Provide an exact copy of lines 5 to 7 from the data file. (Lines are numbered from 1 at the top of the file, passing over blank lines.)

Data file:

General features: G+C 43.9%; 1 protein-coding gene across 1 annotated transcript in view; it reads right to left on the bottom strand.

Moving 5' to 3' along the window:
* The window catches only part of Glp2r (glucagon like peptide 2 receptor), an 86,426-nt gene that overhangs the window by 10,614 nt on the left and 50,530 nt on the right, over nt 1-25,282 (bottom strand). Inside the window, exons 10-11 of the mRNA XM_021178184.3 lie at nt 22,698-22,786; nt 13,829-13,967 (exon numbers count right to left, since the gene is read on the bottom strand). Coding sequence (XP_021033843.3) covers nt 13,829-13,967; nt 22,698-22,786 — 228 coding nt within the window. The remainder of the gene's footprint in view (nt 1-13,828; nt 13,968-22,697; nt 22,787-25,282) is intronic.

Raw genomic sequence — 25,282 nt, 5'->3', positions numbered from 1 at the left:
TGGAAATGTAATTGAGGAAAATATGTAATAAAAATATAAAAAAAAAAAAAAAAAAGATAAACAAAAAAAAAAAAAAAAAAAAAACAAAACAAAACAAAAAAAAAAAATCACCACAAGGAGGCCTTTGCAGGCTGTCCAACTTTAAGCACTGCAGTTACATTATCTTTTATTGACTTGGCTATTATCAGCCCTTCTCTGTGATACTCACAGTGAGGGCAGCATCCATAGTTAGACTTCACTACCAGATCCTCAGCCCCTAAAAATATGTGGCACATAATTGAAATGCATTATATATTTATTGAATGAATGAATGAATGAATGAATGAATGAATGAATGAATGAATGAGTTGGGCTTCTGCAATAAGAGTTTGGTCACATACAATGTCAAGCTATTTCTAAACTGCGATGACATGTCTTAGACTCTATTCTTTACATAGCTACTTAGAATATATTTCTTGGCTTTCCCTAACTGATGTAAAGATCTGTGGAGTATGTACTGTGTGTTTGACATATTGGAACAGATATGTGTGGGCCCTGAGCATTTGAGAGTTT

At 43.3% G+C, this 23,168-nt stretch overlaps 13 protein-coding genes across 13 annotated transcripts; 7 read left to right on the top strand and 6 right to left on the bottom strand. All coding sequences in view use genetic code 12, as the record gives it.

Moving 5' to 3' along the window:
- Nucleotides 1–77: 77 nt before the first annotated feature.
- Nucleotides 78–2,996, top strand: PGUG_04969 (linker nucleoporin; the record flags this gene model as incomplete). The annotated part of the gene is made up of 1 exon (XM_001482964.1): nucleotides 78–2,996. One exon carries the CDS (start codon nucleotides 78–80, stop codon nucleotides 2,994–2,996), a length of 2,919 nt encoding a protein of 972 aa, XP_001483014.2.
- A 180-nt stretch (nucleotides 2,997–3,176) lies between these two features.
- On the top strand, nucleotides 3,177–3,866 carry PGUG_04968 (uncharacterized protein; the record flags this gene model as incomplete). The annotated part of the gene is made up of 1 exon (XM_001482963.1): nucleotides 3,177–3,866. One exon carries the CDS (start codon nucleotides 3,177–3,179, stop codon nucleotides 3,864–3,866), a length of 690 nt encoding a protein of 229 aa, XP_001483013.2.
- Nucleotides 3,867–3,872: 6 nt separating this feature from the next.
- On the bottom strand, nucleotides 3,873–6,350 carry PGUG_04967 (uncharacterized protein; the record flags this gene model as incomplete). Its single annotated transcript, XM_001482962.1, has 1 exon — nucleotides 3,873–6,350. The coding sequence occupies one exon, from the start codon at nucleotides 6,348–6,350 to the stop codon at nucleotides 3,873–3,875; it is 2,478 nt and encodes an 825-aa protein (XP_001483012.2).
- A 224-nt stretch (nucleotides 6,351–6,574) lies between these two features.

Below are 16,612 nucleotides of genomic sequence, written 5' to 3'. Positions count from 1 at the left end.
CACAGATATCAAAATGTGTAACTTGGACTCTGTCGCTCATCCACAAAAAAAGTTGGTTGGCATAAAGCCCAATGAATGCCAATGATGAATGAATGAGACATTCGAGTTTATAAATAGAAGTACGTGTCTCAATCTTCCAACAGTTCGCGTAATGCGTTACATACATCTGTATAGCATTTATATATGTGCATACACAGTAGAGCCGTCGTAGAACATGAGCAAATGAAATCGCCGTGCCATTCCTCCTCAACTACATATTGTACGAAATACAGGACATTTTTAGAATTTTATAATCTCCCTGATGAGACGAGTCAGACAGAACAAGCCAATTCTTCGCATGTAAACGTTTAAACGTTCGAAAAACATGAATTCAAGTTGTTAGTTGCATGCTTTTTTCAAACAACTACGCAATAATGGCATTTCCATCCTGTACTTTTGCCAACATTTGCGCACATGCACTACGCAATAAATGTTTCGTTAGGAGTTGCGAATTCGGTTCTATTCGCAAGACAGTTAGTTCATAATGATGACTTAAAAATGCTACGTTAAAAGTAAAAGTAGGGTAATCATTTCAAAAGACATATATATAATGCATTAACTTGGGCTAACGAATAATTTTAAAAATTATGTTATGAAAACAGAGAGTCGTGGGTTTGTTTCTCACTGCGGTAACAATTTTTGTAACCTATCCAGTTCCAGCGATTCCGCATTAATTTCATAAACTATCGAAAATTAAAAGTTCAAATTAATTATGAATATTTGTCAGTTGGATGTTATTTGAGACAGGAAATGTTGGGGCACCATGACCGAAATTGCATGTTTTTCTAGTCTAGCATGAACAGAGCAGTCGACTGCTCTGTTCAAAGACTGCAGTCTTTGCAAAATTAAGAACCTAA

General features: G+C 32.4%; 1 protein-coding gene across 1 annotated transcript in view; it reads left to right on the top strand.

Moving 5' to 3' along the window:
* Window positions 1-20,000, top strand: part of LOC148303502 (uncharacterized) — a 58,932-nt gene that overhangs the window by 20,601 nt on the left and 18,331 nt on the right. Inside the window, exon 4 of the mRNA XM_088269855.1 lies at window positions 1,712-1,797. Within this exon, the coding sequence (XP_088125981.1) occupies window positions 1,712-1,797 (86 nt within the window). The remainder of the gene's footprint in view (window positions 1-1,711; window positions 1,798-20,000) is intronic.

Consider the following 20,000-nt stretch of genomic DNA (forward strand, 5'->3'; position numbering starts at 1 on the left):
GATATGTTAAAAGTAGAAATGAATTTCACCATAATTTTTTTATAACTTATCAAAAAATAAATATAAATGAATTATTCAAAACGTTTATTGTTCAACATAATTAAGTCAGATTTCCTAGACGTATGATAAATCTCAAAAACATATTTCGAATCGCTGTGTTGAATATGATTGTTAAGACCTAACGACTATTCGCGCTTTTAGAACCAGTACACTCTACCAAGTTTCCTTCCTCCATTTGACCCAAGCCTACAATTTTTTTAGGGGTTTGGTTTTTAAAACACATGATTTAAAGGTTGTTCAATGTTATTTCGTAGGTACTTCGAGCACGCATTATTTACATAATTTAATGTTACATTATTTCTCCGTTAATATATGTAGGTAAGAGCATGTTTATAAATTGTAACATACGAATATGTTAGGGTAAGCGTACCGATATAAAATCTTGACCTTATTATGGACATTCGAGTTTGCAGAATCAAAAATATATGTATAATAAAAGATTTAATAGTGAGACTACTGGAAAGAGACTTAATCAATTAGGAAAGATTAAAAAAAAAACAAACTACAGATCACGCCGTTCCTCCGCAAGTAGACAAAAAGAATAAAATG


TGGAAATGTAATTGAGGAAAATATGTAATAAAAATATAAAAAAAAAAAAAAAAAAGATAAACAAAAAAAAAAAAAAAAAAAAAACAAAACAAAACAAAAAAAAAAAATCACCACAAGGAGGCCTTTGCAGGCTGTCCAACTTTAAGCACTGCAGTTACATTATCTTTTATTGACTTGGCTATTATCAGCCCTTCTCTGTGATACTCACAGTGAGGGCAGCATCCATAGTTAGACTTCACTACCAGATCCTCAGCCCCTAAAAATATGTGGCACATAATTGAAATGCATTATATATTTATTGAATGAATGAATGAATGAATGAATGAATGAATGAATGAATGAATGAGTTGGGCTTCTGCAATAAGAGTTTGGTCACATACAATGTCAAGCTATTTCTAAACTGCGATGACATGTCTTAGACTCTATTCTTTACATAGCTACTTAGAATATATTTCTTGGCTTTCCCTAACTGATGTAAAGATCTGTGGAGTATGTACTGTGTGTTTGACATATTGGAACAGATATGTGTGGGCCCTGAGCATTTGAGAGTTT

At 43.3% G+C, this 23,168-nt stretch overlaps 13 protein-coding genes across 13 annotated transcripts; 7 read left to right on the top strand and 6 right to left on the bottom strand. All coding sequences in view use genetic code 12, as the record gives it.

Moving 5' to 3' along the window: